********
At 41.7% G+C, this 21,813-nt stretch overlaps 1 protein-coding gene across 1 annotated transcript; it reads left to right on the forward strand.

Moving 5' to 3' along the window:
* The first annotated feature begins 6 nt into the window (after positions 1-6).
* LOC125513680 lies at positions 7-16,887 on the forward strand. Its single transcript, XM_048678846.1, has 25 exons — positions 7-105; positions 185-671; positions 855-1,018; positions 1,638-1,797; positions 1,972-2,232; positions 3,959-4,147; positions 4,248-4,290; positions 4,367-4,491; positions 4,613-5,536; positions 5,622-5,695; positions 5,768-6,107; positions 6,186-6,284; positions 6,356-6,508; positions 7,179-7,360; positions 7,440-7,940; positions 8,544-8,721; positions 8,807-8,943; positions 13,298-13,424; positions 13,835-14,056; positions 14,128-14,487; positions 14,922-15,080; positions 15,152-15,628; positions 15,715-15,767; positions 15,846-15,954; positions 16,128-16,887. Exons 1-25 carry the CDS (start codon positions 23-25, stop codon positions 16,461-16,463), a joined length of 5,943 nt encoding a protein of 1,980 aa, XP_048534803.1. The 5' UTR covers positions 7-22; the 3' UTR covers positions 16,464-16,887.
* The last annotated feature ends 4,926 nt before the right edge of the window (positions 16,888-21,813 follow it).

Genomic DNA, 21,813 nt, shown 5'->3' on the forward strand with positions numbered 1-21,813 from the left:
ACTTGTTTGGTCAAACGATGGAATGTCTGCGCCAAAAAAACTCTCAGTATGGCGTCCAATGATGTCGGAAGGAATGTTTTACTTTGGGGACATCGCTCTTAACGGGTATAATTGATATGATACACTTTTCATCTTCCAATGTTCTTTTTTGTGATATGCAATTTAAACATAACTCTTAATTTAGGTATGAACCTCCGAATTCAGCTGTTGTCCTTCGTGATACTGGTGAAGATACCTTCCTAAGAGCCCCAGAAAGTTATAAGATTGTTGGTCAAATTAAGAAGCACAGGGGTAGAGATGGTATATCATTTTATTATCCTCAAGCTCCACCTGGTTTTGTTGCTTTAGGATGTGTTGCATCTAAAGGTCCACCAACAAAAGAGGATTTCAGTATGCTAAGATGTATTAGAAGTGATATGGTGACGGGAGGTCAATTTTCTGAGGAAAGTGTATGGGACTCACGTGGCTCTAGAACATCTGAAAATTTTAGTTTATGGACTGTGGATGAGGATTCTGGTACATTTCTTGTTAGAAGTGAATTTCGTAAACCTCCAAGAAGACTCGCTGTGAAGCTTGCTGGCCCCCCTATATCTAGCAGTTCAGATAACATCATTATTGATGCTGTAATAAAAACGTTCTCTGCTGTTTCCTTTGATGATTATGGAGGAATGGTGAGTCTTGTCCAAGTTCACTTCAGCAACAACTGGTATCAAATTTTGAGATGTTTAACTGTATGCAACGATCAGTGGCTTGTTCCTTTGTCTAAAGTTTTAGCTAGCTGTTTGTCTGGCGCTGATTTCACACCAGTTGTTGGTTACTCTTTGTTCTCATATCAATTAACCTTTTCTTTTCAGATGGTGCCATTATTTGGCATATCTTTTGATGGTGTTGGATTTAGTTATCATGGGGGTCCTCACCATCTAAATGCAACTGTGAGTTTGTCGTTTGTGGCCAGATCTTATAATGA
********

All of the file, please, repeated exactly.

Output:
At 41.7% G+C, this 21,813-nt stretch overlaps 1 protein-coding gene across 1 annotated transcript; it reads left to right on the forward strand.

Moving 5' to 3' along the window:
* The first annotated feature begins 6 nt into the window (after positions 1-6).
* LOC125513680 lies at positions 7-16,887 on the forward strand. Its single transcript, XM_048678846.1, has 25 exons — positions 7-105; positions 185-671; positions 855-1,018; positions 1,638-1,797; positions 1,972-2,232; positions 3,959-4,147; positions 4,248-4,290; positions 4,367-4,491; positions 4,613-5,536; positions 5,622-5,695; positions 5,768-6,107; positions 6,186-6,284; positions 6,356-6,508; positions 7,179-7,360; positions 7,440-7,940; positions 8,544-8,721; positions 8,807-8,943; positions 13,298-13,424; positions 13,835-14,056; positions 14,128-14,487; positions 14,922-15,080; positions 15,152-15,628; positions 15,715-15,767; positions 15,846-15,954; positions 16,128-16,887. Exons 1-25 carry the CDS (start codon positions 23-25, stop codon positions 16,461-16,463), a joined length of 5,943 nt encoding a protein of 1,980 aa, XP_048534803.1. The 5' UTR covers positions 7-22; the 3' UTR covers positions 16,464-16,887.
* The last annotated feature ends 4,926 nt before the right edge of the window (positions 16,888-21,813 follow it).

Genomic DNA, 21,813 nt, shown 5'->3' on the forward strand with positions numbered 1-21,813 from the left:
ACTTGTTTGGTCAAACGATGGAATGTCTGCGCCAAAAAAACTCTCAGTATGGCGTCCAATGATGTCGGAAGGAATGTTTTACTTTGGGGACATCGCTCTTAACGGGTATAATTGATATGATACACTTTTCATCTTCCAATGTTCTTTTTTGTGATATGCAATTTAAACATAACTCTTAATTTAGGTATGAACCTCCGAATTCAGCTGTTGTCCTTCGTGATACTGGTGAAGATACCTTCCTAAGAGCCCCAGAAAGTTATAAGATTGTTGGTCAAATTAAGAAGCACAGGGGTAGAGATGGTATATCATTTTATTATCCTCAAGCTCCACCTGGTTTTGTTGCTTTAGGATGTGTTGCATCTAAAGGTCCACCAACAAAAGAGGATTTCAGTATGCTAAGATGTATTAGAAGTGATATGGTGACGGGAGGTCAATTTTCTGAGGAAAGTGTATGGGACTCACGTGGCTCTAGAACATCTGAAAATTTTAGTTTATGGACTGTGGATGAGGATTCTGGTACATTTCTTGTTAGAAGTGAATTTCGTAAACCTCCAAGAAGACTCGCTGTGAAGCTTGCTGGCCCCCCTATATCTAGCAGTTCAGATAACATCATTATTGATGCTGTAATAAAAACGTTCTCTGCTGTTTCCTTTGATGATTATGGAGGAATGGTGAGTCTTGTCCAAGTTCACTTCAGCAACAACTGGTATCAAATTTTGAGATGTTTAACTGTATGCAACGATCAGTGGCTTGTTCCTTTGTCTAAAGTTTTAGCTAGCTGTTTGTCTGGCGCTGATTTCACACCAGTTGTTGGTTACTCTTTGTTCTCATATCAATTAACCTTTTCTTTTCAGATGGTGCCATTATTTGGCATATCTTTTGATGGTGTTGGATTTAGTTATCATGGGGGTCCTCACCATCTAAATGCAACTGTGAGTTTGTCGTTTGTGGCCAGATCTTATAATGA